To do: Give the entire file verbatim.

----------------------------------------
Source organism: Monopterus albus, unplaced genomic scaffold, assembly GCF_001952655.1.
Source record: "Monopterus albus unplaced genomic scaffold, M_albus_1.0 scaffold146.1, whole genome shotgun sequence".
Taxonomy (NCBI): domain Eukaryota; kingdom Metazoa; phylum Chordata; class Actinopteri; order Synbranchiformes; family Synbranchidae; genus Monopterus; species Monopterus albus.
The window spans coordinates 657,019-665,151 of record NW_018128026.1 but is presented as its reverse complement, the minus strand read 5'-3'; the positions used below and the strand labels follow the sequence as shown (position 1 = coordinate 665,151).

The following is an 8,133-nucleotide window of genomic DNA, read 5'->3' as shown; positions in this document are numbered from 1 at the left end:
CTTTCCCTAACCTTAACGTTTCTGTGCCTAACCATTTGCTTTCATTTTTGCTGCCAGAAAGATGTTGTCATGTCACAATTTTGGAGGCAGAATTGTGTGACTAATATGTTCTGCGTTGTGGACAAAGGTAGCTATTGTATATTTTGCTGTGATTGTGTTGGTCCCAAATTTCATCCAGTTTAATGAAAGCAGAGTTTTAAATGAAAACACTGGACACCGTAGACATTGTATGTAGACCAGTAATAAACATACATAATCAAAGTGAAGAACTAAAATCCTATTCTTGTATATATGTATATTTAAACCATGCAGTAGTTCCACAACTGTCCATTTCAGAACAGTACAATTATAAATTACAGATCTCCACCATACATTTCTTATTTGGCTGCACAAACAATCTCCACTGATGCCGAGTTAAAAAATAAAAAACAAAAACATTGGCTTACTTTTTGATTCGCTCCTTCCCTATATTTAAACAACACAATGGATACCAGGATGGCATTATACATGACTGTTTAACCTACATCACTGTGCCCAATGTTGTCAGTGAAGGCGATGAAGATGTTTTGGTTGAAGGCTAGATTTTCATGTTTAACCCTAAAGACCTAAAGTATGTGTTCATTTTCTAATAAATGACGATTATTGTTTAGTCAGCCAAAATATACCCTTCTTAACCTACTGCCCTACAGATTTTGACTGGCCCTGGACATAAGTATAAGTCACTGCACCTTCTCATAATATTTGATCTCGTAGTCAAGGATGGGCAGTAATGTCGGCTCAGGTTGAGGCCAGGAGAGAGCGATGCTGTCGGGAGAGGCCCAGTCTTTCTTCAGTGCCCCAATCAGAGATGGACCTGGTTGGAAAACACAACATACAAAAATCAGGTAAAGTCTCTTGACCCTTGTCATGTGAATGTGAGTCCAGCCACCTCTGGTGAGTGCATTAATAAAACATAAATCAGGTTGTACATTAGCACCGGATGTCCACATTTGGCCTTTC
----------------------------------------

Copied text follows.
Source organism: Monopterus albus, unplaced genomic scaffold, assembly GCF_001952655.1.
Source record: "Monopterus albus unplaced genomic scaffold, M_albus_1.0 scaffold146.1, whole genome shotgun sequence".
Taxonomy (NCBI): domain Eukaryota; kingdom Metazoa; phylum Chordata; class Actinopteri; order Synbranchiformes; family Synbranchidae; genus Monopterus; species Monopterus albus.
The window spans coordinates 657,019-665,151 of record NW_018128026.1 but is presented as its reverse complement, the minus strand read 5'-3'; the positions used below and the strand labels follow the sequence as shown (position 1 = coordinate 665,151).

The following is an 8,133-nucleotide window of genomic DNA, read 5'->3' as shown; positions in this document are numbered from 1 at the left end:
CTTTCCCTAACCTTAACGTTTCTGTGCCTAACCATTTGCTTTCATTTTTGCTGCCAGAAAGATGTTGTCATGTCACAATTTTGGAGGCAGAATTGTGTGACTAATATGTTCTGCGTTGTGGACAAAGGTAGCTATTGTATATTTTGCTGTGATTGTGTTGGTCCCAAATTTCATCCAGTTTAATGAAAGCAGAGTTTTAAATGAAAACACTGGACACCGTAGACATTGTATGTAGACCAGTAATAAACATACATAATCAAAGTGAAGAACTAAAATCCTATTCTTGTATATATGTATATTTAAACCATGCAGTAGTTCCACAACTGTCCATTTCAGAACAGTACAATTATAAATTACAGATCTCCACCATACATTTCTTATTTGGCTGCACAAACAATCTCCACTGATGCCGAGTTAAAAAATAAAAAACAAAAACATTGGCTTACTTTTTGATTCGCTCCTTCCCTATATTTAAACAACACAATGGATACCAGGATGGCATTATACATGACTGTTTAACCTACATCACTGTGCCCAATGTTGTCAGTGAAGGCGATGAAGATGTTTTGGTTGAAGGCTAGATTTTCATGTTTAACCCTAAAGACCTAAAGTATGTGTTCATTTTCTAATAAATGACGATTATTGTTTAGTCAGCCAAAATATACCCTTCTTAACCTACTGCCCTACAGATTTTGACTGGCCCTGGACATAAGTATAAGTCACTGCACCTTCTCATAATATTTGATCTCGTAGTCAAGGATGGGCAGTAATGTCGGCTCAGGTTGAGGCCAGGAGAGAGCGATGCTGTCGGGAGAGGCCCAGTCTTTCTTCAGTGCCCCAATCAGAGATGGACCTGGTTGGAAAACACAACATACAAAAATCAGGTAAAGTCTCTTGACCCTTGTCATGTGAATGTGAGTCCAGCCACCTCTGGTGAGTGCATTAATAAAACATAAATCAGGTTGTACATTAGCACCGGATGTCCACATTTGGCCTTTC